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More PsychNotes: Policies and Issues in Mental Health

It's Just Words
by Monica A. Frank, PhD

man giving thumbs up sign
I can say to myself “That was stupid” and not take it personally because I understand my intention. I don't think of myself generally as stupid so it is just a description of a particular action. However, if someone else says to me “That was stupid” I take it personally and become defensive.

What is the difference? Why do we react differently to the same words just because they come from someone else? The reason is that we don't always know the other person's intention. We don't know if they generally think of us as competent and capable and are just referring to one event. Or, if they actually consider us stupid at least with that particular circumstance.

My husband, who doesn't have a socially anxious bone in his body, doesn't understand why people can be so offended by his words. “I don't mean it that way,” he says, “I was just trying to be helpful.” He tends to be blunt when giving advice and others (including me) frequently take it as criticism: “You should do this—that won't work.” But other people don't know the spirit in which he says something—they just hear the words and interpret them based on their own personality characteristics. If they tend to be insecure they will interpret the words as demeaning or hurtful.

It is important to remind ourselves that sometimes "it's just words."

This is often the problem with the concept of micro-aggressions (subtle and unintentional comments or behavior that can be insulting to others). Each of us is formed by our own personal and cultural perspectives. People who are secure and comfortable in themselves and who wouldn't care if someone made such a statement about them often aren't aware of the impact their words have on others.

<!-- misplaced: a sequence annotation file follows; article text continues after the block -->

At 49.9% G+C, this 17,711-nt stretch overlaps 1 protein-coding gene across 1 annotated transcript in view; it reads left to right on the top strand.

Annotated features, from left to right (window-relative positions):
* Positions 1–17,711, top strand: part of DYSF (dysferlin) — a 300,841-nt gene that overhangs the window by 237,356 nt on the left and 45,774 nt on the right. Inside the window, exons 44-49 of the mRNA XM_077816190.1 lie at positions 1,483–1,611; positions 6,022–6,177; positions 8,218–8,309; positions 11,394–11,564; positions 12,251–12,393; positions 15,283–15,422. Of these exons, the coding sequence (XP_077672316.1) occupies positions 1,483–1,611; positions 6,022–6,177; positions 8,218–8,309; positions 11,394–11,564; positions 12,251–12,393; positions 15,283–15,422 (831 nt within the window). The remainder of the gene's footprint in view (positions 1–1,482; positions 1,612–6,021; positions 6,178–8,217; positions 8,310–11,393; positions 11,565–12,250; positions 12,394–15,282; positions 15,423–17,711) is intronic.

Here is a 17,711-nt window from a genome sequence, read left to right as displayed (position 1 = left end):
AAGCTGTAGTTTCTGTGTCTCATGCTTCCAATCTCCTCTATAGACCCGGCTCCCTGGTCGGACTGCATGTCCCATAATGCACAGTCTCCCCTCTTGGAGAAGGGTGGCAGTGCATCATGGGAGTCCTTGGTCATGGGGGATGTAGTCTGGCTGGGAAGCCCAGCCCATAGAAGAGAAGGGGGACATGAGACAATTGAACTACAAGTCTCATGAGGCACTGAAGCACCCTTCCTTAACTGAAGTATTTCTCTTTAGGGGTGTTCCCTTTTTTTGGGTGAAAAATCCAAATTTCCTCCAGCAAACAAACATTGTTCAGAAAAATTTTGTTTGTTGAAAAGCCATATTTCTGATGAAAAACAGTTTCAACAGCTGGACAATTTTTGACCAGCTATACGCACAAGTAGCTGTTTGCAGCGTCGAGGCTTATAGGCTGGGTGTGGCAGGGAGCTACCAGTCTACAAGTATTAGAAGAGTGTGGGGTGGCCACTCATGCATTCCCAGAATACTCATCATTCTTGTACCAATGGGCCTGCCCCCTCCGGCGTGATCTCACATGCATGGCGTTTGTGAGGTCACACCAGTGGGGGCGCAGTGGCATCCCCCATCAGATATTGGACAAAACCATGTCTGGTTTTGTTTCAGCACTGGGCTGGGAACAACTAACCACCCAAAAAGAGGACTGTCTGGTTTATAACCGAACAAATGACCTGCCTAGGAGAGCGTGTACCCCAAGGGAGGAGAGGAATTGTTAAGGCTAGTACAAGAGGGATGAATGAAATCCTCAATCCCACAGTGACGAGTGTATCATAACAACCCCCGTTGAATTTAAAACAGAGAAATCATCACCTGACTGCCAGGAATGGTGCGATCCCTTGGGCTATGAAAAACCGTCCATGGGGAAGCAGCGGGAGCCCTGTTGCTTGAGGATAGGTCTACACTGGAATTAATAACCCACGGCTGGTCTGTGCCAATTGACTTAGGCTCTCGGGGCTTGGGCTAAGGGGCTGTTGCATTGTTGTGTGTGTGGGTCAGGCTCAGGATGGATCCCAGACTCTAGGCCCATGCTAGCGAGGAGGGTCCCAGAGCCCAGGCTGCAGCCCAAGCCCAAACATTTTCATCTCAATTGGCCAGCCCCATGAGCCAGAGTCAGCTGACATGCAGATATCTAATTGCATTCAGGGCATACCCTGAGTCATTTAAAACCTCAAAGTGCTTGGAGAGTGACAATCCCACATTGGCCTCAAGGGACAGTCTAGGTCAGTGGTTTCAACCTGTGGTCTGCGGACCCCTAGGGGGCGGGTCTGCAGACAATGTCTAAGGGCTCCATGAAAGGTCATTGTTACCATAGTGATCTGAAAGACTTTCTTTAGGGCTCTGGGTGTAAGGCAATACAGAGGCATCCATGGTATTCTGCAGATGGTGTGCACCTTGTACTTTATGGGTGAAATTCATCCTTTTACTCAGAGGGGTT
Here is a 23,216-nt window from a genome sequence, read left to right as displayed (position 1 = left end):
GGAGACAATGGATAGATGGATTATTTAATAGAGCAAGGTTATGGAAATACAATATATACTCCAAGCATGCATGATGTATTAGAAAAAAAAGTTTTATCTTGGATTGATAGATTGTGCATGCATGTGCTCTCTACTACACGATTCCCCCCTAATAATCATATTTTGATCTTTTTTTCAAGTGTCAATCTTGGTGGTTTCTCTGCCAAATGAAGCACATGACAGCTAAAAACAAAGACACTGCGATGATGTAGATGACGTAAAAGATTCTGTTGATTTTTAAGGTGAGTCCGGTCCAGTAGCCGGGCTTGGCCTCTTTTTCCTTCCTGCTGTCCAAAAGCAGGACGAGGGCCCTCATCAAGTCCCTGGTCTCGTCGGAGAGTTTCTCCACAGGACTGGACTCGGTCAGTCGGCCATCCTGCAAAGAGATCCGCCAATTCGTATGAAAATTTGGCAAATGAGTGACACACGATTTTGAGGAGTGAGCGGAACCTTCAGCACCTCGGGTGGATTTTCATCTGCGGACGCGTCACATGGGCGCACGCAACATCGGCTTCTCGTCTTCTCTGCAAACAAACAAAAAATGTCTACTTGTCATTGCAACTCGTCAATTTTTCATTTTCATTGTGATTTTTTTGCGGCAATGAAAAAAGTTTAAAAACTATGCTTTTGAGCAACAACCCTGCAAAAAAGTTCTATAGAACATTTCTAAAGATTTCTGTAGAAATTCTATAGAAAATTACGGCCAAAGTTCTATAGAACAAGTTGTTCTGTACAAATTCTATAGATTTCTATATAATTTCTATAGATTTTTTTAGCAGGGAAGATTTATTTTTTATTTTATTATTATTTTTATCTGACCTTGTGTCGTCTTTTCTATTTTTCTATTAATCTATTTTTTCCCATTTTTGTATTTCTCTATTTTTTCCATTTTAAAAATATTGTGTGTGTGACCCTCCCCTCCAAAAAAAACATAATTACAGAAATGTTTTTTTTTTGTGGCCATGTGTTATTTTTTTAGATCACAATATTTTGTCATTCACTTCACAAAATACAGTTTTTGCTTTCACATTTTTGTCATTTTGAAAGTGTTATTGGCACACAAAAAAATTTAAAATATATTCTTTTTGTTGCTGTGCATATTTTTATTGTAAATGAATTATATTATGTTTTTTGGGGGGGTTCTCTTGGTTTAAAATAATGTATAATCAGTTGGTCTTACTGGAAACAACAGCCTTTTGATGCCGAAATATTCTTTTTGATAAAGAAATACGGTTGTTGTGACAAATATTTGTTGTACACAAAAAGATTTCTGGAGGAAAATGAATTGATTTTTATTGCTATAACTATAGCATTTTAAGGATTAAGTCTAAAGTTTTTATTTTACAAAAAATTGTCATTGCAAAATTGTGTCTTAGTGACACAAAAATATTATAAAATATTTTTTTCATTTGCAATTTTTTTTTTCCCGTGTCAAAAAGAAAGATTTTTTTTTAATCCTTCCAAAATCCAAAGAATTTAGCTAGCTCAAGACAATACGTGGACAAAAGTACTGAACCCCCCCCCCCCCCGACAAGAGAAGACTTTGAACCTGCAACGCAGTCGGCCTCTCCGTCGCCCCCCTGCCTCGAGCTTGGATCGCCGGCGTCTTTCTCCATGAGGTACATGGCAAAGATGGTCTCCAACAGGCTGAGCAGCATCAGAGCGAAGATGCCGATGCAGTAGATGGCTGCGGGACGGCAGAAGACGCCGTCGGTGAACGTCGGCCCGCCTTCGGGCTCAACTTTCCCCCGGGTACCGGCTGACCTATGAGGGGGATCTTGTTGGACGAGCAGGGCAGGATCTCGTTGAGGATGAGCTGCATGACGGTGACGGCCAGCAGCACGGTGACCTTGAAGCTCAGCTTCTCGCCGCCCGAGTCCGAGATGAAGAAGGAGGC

This is especially true of people who have low interpersonal intelligence which is the ability to have insight into others' psychological makeup and understand their world. Interpersonal intelligence is closely related to emotional empathy which is the ability to feel what others are feeling in particular circumstances. And as with any type of intelligence, some have more and some have less. Some have greater mathematical intelligence. Others have greater creative intelligence. And some people don't have much insight into others.

Wouldn't it good if people could take others' perspectives? Shouldn't we teach people to do so? That would be great but it is not always possible. For instance, even though as an adult who has come to terms with myself certain words can trigger past insecurities and my first instinct is to become defensive. Although I challenge this with self-talk and remind myself they are “just words” I still have the emotional reaction. It may not have a great impact on me because I'm aware of it but I still experience it.

So is it realistic to think that we can eliminate micro-aggressions? No, because by their very nature they are unintentional and the perpetrator has little insight into the behavior. Sure, we can tell people to stop using certain words because that is very specific but we can't stop every potential offense.

This is especially true because what could be okay to some could be offensive to others. A word or phrase that could trigger an emotional reaction in me may not even be noticed by someone else. Or, for example, if you study different cultures and hand gestures, some common gestures in one culture could be offensive in another. Consider the thumbs up gesture commonly used in the U.S.--it can be quite offensive in some cultures (look up the meaning—I can't think of a way to describe it politely).

Therefore, the best approach is communication. If someone does or says something to you that is bothersome, let them know: “I don't think you intend to be offensive, but that bothers me.”

Of course, someone may become defensive and attack: “I didn't mean anything—you're just sensitive.”

“Well, I'm letting you know it bothers me and if you continue then I will have to believe you do mean it.”

However, it is also important to accept that when someone is not referring to you specifically that they can't possibly tailor their speech so that no one will be offended. We need to check our emotional reactions and counter them with self-talk so that we don't escalate situations that are not meant to be hurtful. If you read my article Why Are People Mean? Don't Take It Personally you can see there are many situations that are not meant to be mean but are unintentional.

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